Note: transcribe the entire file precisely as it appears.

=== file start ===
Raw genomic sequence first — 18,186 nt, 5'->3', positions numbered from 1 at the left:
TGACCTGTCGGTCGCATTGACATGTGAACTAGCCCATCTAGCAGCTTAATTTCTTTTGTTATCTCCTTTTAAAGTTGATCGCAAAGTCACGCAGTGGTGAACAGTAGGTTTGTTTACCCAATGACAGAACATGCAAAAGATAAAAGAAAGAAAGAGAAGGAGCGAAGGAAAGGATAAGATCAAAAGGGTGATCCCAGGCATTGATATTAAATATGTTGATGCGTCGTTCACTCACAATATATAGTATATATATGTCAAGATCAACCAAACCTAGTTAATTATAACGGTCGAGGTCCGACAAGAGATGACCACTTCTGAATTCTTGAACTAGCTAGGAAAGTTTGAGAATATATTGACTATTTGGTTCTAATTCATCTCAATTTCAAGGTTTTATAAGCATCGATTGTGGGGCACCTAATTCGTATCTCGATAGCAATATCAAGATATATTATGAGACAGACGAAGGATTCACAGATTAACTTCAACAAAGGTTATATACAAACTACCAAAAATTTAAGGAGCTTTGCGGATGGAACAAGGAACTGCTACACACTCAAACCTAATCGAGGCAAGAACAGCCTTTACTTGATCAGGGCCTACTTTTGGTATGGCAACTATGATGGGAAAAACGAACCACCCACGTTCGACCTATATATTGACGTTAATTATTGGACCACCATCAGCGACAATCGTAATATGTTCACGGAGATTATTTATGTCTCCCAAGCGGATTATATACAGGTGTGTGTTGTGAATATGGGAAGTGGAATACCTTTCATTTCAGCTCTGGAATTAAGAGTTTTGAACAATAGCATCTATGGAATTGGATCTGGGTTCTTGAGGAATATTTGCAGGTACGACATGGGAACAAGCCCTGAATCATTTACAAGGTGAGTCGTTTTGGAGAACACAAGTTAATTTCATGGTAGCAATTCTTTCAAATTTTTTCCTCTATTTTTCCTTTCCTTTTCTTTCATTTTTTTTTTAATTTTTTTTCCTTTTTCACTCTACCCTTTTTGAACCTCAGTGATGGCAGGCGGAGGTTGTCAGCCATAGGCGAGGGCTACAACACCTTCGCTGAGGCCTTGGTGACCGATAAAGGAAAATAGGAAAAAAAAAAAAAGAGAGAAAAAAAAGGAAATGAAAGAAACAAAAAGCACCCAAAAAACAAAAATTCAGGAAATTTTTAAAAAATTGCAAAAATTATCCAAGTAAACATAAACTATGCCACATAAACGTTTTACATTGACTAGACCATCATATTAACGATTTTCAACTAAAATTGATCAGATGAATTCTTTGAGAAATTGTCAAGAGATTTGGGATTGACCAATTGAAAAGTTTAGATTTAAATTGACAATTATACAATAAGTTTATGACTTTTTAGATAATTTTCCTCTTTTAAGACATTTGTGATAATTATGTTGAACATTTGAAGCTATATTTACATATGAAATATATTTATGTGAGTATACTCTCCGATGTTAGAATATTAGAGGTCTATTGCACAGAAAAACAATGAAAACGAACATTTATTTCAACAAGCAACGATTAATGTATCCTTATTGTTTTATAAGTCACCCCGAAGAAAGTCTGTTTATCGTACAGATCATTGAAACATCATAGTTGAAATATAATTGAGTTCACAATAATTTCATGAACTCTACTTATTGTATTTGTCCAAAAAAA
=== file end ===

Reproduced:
Raw genomic sequence first — 18,186 nt, 5'->3', positions numbered from 1 at the left:
TGACCTGTCGGTCGCATTGACATGTGAACTAGCCCATCTAGCAGCTTAATTTCTTTTGTTATCTCCTTTTAAAGTTGATCGCAAAGTCACGCAGTGGTGAACAGTAGGTTTGTTTACCCAATGACAGAACATGCAAAAGATAAAAGAAAGAAAGAGAAGGAGCGAAGGAAAGGATAAGATCAAAAGGGTGATCCCAGGCATTGATATTAAATATGTTGATGCGTCGTTCACTCACAATATATAGTATATATATGTCAAGATCAACCAAACCTAGTTAATTATAACGGTCGAGGTCCGACAAGAGATGACCACTTCTGAATTCTTGAACTAGCTAGGAAAGTTTGAGAATATATTGACTATTTGGTTCTAATTCATCTCAATTTCAAGGTTTTATAAGCATCGATTGTGGGGCACCTAATTCGTATCTCGATAGCAATATCAAGATATATTATGAGACAGACGAAGGATTCACAGATTAACTTCAACAAAGGTTATATACAAACTACCAAAAATTTAAGGAGCTTTGCGGATGGAACAAGGAACTGCTACACACTCAAACCTAATCGAGGCAAGAACAGCCTTTACTTGATCAGGGCCTACTTTTGGTATGGCAACTATGATGGGAAAAACGAACCACCCACGTTCGACCTATATATTGACGTTAATTATTGGACCACCATCAGCGACAATCGTAATATGTTCACGGAGATTATTTATGTCTCCCAAGCGGATTATATACAGGTGTGTGTTGTGAATATGGGAAGTGGAATACCTTTCATTTCAGCTCTGGAATTAAGAGTTTTGAACAATAGCATCTATGGAATTGGATCTGGGTTCTTGAGGAATATTTGCAGGTACGACATGGGAACAAGCCCTGAATCATTTACAAGGTGAGTCGTTTTGGAGAACACAAGTTAATTTCATGGTAGCAATTCTTTCAAATTTTTTCCTCTATTTTTCCTTTCCTTTTCTTTCATTTTTTTTTTAATTTTTTTTCCTTTTTCACTCTACCCTTTTTGAACCTCAGTGATGGCAGGCGGAGGTTGTCAGCCATAGGCGAGGGCTACAACACCTTCGCTGAGGCCTTGGTGACCGATAAAGGAAAATAGGAAAAAAAAAAAAAGAGAGAAAAAAAAGGAAATGAAAGAAACAAAAAGCACCCAAAAAACAAAAATTCAGGAAATTTTTAAAAAATTGCAAAAATTATCCAAGTAAACATAAACTATGCCACATAAACGTTTTACATTGACTAGACCATCATATTAACGATTTTCAACTAAAATTGATCAGATGAATTCTTTGAGAAATTGTCAAGAGATTTGGGATTGACCAATTGAAAAGTTTAGATTTAAATTGACAATTATACAATAAGTTTATGACTTTTTAGATAATTTTCCTCTTTTAAGACATTTGTGATAATTATGTTGAACATTTGAAGCTATATTTACATATGAAATATATTTATGTGAGTATACTCTCCGATGTTAGAATATTAGAGGTCTATTGCACAGAAAAACAATGAAAACGAACATTTATTTCAACAAGCAACGATTAATGTATCCTTATTGTTTTATAAGTCACCCCGAAGAAAGTCTGTTTATCGTACAGATCATTGAAACATCATAGTTGAAATATAATTGAGTTCACAATAATTTCATGAACTCTACTTATTGTATTTGTCCAAAAAAA